@DJQlassick x @IAmNotARapper58 Present: #ClassicFriday Vol. 37 #QlassickNoLimit
Jay-Z, Baby, Diddy, 50 Cent…there’s one guy that everyone seems to forget, the original advocate of the NO…who built an army full of soldiers…MASTER P! During the late 90s and early 2000s that NO LIMIT TANK was as distinguishable as any logo out. Master P built an empire through the underground and took it mainstream and provided the blueprint for all to follow. This week’s #ClassicFriday is a salute to that tank, and the self proclaimed ‘best hustler of all time’ Master P and NO LIMIT!!! as always follow on TWITTER & INSTAGRAM @DJQLASSICK and log on to IAmNotARapperISPit.com each and every FRIDAY for a new #ClassicFriday episode “I’m a NO LIMIT SOLDIER thought i told ya…UHHNNNNNNN…”
#ClassicFriday ABOUT NO LIMIT:
Then – Percy (Master P) Miller began his career by distributing his records through a small San Francisco Bay Area record label, “No Limit Record Shop”, which started out in Richmond, where his mother resided. Despite being on the West Coast, he maintained his connections to the South through his father who remained in New Orleans. He signed his friends E-A-Ski & CMT, then-girlfriend Sonya C, King George, Big Ed, and Lil Ric. Master P then joined his two younger brothers, Silkk the Shocker (Vyshonn Miller) and C-Murder (Corey Miller), as the hip-hop trio TRU.
During the early 1990s, Master P released many solo albums with little success. However, Miller was able to garner notoriety for himself and the fledgling No Limit label on the West Coast by collaborating with various artists on compilation albums such as West Coast Bad Boyz 1 & 2. By 1994, the label was on the rise, and Master P decided the time was right to expand the product. After signing Oakland rapper Dangerous Dame, who released the EP Escape from the Mental Ward through No Limit, he began working with New Orleans-based talent, starting with Kane & Abel (then known as Double Vision) and Mystikal, while TRU’s third album, True, achieved gold status.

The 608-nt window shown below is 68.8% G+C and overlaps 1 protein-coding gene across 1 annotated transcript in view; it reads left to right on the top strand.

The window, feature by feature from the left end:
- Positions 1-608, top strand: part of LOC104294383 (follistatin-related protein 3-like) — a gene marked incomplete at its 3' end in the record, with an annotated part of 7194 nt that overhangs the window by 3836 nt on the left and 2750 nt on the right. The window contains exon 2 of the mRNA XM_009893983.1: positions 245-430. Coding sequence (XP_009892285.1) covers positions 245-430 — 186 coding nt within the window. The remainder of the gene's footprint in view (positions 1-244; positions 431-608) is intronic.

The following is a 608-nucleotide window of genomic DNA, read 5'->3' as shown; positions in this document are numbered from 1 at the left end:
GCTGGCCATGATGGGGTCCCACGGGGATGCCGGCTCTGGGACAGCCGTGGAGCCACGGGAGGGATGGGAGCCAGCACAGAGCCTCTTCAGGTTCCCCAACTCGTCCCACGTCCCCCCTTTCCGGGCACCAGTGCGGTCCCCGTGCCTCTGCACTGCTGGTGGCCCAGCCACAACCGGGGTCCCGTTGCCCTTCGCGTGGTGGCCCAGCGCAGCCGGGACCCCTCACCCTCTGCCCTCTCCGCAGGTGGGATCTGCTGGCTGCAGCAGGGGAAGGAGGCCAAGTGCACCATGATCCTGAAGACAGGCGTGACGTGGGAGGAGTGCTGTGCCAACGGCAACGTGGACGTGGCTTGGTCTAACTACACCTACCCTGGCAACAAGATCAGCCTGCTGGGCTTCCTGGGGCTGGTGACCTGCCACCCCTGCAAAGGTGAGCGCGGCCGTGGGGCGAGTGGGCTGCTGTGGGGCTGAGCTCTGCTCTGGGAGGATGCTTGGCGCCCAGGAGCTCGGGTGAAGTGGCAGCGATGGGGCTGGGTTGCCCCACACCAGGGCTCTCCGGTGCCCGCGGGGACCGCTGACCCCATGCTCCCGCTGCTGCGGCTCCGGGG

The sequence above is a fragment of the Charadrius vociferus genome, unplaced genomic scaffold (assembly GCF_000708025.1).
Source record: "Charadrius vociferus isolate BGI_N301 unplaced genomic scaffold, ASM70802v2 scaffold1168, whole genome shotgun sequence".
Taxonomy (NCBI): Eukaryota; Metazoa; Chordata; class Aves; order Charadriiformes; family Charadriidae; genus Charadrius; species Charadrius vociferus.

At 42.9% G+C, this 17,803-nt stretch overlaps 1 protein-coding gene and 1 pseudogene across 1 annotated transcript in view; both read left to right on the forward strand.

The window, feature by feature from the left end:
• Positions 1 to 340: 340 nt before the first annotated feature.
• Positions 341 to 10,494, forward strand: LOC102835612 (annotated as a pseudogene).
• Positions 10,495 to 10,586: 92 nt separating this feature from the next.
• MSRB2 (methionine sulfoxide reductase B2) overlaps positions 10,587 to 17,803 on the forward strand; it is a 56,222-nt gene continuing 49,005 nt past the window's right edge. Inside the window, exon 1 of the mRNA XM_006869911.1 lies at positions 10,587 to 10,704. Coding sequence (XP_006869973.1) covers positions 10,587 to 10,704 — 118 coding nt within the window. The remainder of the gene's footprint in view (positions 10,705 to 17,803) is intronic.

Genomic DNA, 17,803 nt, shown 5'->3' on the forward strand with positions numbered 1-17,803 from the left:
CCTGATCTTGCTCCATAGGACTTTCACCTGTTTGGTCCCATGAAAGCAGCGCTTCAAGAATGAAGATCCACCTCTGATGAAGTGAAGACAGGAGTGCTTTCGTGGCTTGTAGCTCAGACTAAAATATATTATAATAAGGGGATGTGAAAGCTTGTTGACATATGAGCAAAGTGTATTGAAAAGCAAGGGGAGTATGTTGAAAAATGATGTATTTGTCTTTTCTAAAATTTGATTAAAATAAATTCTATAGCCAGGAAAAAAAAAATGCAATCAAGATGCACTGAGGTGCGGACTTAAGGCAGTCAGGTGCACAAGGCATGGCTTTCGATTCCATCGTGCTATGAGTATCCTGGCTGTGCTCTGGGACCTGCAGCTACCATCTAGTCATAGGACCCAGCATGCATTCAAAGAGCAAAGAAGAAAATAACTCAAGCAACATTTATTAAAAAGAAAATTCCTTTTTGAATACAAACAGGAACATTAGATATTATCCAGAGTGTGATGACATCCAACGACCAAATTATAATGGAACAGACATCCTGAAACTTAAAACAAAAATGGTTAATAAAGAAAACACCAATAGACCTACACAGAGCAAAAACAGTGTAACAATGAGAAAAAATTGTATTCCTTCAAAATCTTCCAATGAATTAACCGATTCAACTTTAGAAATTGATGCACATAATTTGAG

In 1995, Master P officially relocated No Limit to New Orleans, while keeping his brothers and several California rappers like TRU member Big Ed, King George and Calli G on board. He then added local talent to his roster such as Mystikal, Mia X, Kane & Abel, Tre-8 and Mr. Serv-On. No Limit then signed a distribution deal with Priority Records, while Master P maintained ownership of his master recordings and recording studio. He also became the label’s main artist, and released Ice Cream Man in 1996 and Ghetto D a little bit more than a year later.
By 1997, No Limit had gained momentum with bestselling, if not critically acclaimed, releases from TRU (Tru 2 Da Game), Mia X’s Unlady Like, which went gold despite producing no hit singles, and Mystikal’s platinum-selling Unpredictable. The label also acquired their first marquee name in Snoop Dogg, on the heels of his acrimonious split from Death Row Records. His debut album for No Limit, Da Game Is to Be Sold, Not to Be Told, was the most successful release in the label’s history at the time, as it sold over half a million copies in its first week and was certified double platinum in less than three months.
As No Limit’s popularity and mainstream coverage increased, so did its roster. In addition to incumbents like Silkk the Shocker, C-Murder, Big Ed, Mia X and Mystikal, Master P kept busy by adding producers KLC and Mo B. Dick (the latter who released his debut album in 1999) to Beats By the
Pound, along with rappers Mac, Mercedes, Soulja Slim, Full Blooded, Fiend, Magic, Skull Duggery, 2-4-1, R&B quartet Sons of Funk, kiddie duo Lil Soldiers, Short Circuit, Oakland-based pair Steady Mobb’n, plus Ghetto Commission, Prime Suspects, and the Gambino Family, nearly all of whom would put out records in 1998. Master P’s own release that year, MP Da Last Don, which featured him on a lenticular cover, reached number one on the Billboard 200 after moving 495,000 copies in its first week, and sold 4 million units overall, making it the best-selling album of his career.